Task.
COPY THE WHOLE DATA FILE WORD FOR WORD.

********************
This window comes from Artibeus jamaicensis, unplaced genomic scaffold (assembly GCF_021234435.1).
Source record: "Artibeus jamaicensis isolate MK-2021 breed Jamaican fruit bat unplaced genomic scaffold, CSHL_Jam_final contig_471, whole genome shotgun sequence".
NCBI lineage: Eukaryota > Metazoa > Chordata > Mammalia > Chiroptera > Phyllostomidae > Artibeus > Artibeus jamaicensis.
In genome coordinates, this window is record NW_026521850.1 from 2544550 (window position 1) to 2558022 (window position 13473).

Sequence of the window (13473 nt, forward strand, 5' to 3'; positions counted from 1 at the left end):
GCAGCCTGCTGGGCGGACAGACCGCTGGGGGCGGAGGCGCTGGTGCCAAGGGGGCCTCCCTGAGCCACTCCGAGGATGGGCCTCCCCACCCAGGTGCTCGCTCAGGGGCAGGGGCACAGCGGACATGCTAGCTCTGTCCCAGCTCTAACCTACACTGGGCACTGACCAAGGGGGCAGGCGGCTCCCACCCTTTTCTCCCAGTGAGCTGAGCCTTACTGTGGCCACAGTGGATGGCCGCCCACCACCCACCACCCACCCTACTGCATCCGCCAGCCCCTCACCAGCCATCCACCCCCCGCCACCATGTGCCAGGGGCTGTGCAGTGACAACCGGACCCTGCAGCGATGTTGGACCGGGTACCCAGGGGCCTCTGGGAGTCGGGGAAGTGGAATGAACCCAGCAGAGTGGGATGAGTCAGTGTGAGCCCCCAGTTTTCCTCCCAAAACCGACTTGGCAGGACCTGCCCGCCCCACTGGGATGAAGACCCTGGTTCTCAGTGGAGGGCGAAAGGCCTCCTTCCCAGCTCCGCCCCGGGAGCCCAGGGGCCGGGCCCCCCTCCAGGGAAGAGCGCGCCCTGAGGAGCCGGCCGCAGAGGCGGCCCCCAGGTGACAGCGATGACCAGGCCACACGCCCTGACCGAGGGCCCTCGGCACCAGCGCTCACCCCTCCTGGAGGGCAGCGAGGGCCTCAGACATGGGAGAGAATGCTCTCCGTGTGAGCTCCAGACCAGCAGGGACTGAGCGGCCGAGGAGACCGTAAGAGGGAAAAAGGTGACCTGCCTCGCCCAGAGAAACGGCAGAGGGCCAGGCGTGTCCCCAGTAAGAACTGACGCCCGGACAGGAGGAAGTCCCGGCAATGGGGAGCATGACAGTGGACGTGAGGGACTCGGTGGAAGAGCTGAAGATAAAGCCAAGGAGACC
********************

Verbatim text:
This window comes from Artibeus jamaicensis, unplaced genomic scaffold (assembly GCF_021234435.1).
Source record: "Artibeus jamaicensis isolate MK-2021 breed Jamaican fruit bat unplaced genomic scaffold, CSHL_Jam_final contig_471, whole genome shotgun sequence".
NCBI lineage: Eukaryota > Metazoa > Chordata > Mammalia > Chiroptera > Phyllostomidae > Artibeus > Artibeus jamaicensis.
In genome coordinates, this window is record NW_026521850.1 from 2544550 (window position 1) to 2558022 (window position 13473).

Sequence of the window (13473 nt, forward strand, 5' to 3'; positions counted from 1 at the left end):
GCAGCCTGCTGGGCGGACAGACCGCTGGGGGCGGAGGCGCTGGTGCCAAGGGGGCCTCCCTGAGCCACTCCGAGGATGGGCCTCCCCACCCAGGTGCTCGCTCAGGGGCAGGGGCACAGCGGACATGCTAGCTCTGTCCCAGCTCTAACCTACACTGGGCACTGACCAAGGGGGCAGGCGGCTCCCACCCTTTTCTCCCAGTGAGCTGAGCCTTACTGTGGCCACAGTGGATGGCCGCCCACCACCCACCACCCACCCTACTGCATCCGCCAGCCCCTCACCAGCCATCCACCCCCCGCCACCATGTGCCAGGGGCTGTGCAGTGACAACCGGACCCTGCAGCGATGTTGGACCGGGTACCCAGGGGCCTCTGGGAGTCGGGGAAGTGGAATGAACCCAGCAGAGTGGGATGAGTCAGTGTGAGCCCCCAGTTTTCCTCCCAAAACCGACTTGGCAGGACCTGCCCGCCCCACTGGGATGAAGACCCTGGTTCTCAGTGGAGGGCGAAAGGCCTCCTTCCCAGCTCCGCCCCGGGAGCCCAGGGGCCGGGCCCCCCTCCAGGGAAGAGCGCGCCCTGAGGAGCCGGCCGCAGAGGCGGCCCCCAGGTGACAGCGATGACCAGGCCACACGCCCTGACCGAGGGCCCTCGGCACCAGCGCTCACCCCTCCTGGAGGGCAGCGAGGGCCTCAGACATGGGAGAGAATGCTCTCCGTGTGAGCTCCAGACCAGCAGGGACTGAGCGGCCGAGGAGACCGTAAGAGGGAAAAAGGTGACCTGCCTCGCCCAGAGAAACGGCAGAGGGCCAGGCGTGTCCCCAGTAAGAACTGACGCCCGGACAGGAGGAAGTCCCGGCAATGGGGAGCATGACAGTGGACGTGAGGGACTCGGTGGAAGAGCTGAAGATAAAGCCAAGGAGACC